Just as the internet has forever changed the world of Publishing, it’s also forever changed the way a Travel Writer connects with his or her audience.
In the “olden days” of travel writing, you’d submit your article to a travel magazine, or maybe the travel section of a newspaper, and while you could find out subscription and circulation numbers, you really didn’t know if anyone actually read it. You couldn’t peer over their shoulder to see if they scanned or read every word, couldn’t evesdrop on conversations about your article occurring in many different places. And truth be told, plenty of Travel Writers really didn’t care much — they loved to travel and they were being paid to write about it, so who cared if anyone had actually read what they’d written?
I can’t speak for anyone but myself, but I know that I do care. I believe that really good writers – people for whom writing is a passion, who have writing in their very soul – care very much if anyone reads their words, if they enjoyed the article, if they were inspired or motivated by it. And more than just caring, we crave feedback.
Therein lies two of the gifts the internet has given to us Travel Writers. And these are two key components to becomming a successful Travel Writer and Blogger:
- The ability to know if our words are being read (through statistical reporting); and
- the ability to stimulate and engage in conversation with our readers (through comments).
The first part is simple – and free. Google Analytics  can be installed on your travel blog in minutes, and gives you loads of information on your visitor’s behaviour on your site – like what articles they read and how long they spent on those articles (a couple of seconds? They left without reading it. A minute or two? They scanned it. More than a few minutes? They read it!). When you find that certain articles (topics) are getting many more “reads” than other topics – that’s a clear message. Your audience is telling you “give us more of that!” If you aren’t already using Google Analytics, you should be, and you should be paying close attention to what it tells you. Knowing how to “hear” what your audience is telling you is an important factor in increasing the size of your audience.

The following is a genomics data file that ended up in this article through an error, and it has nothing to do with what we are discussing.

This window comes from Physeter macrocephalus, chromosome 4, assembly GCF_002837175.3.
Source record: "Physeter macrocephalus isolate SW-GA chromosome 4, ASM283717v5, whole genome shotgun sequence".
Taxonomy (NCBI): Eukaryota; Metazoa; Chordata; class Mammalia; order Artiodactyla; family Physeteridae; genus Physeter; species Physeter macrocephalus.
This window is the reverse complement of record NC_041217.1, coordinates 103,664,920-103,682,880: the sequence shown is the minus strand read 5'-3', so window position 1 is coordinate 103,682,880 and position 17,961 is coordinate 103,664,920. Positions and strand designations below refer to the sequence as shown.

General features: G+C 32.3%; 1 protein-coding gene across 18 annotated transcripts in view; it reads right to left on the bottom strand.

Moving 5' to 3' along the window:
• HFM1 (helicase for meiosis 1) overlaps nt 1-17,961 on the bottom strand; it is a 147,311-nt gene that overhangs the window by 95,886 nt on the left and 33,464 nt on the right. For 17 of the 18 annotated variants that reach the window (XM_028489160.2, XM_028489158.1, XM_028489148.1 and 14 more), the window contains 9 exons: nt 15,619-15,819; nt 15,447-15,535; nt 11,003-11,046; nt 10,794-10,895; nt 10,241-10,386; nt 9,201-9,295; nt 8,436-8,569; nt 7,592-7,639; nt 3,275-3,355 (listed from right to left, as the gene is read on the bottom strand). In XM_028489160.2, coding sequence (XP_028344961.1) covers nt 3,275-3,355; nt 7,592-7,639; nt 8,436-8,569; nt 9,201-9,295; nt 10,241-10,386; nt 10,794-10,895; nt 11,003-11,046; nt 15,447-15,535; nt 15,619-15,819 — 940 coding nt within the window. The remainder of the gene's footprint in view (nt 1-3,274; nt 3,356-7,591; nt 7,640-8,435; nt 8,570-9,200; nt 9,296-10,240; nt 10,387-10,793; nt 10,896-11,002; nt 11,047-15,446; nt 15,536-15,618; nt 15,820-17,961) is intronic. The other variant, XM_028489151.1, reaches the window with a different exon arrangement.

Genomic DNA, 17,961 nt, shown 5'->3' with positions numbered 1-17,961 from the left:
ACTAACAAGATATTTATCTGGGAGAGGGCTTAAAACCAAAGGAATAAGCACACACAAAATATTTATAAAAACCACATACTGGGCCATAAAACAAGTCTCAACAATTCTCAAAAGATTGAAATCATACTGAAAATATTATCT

The second component is also important – and oddly I still ocasionally discover travel blogs that don’t allow comments from readers. Once in a while if I have a minute to spare and enough curiousity I’ll drop the site owner an email to ask why they have comments turned off. Generally the responses run along the lines of “I don’t want to moderate comments” or “I don’t want people leaving comments just to get links to themselves” and even “I just don’t have time to respond to them“……really?
Analytical tools are great for telling you what folks are reading, but they can’t tell you if someone liked what you wrote. If they were motivated to venture off to distant lands because of what you wrote. You need feedback for that. You need comments. Give people the opportunity to tell you that they really liked your article – or that you made them stop and think. Give them the opportunity to make suggestions for your next visit, or offer some advice in return.
I’m reminded of an old Chinese proverb that I work at daily:
“To listen well, is as powerful a means of influence as to talk well, and is as essential to all true conversation”
Sure you might get some comment spam. Deal with it. Because by not engaging your readers in conversation through your comments you may miss out on valuable insights or opportunities. And you’ll have to pat your own back!
How do you engage your readers? Share your experience!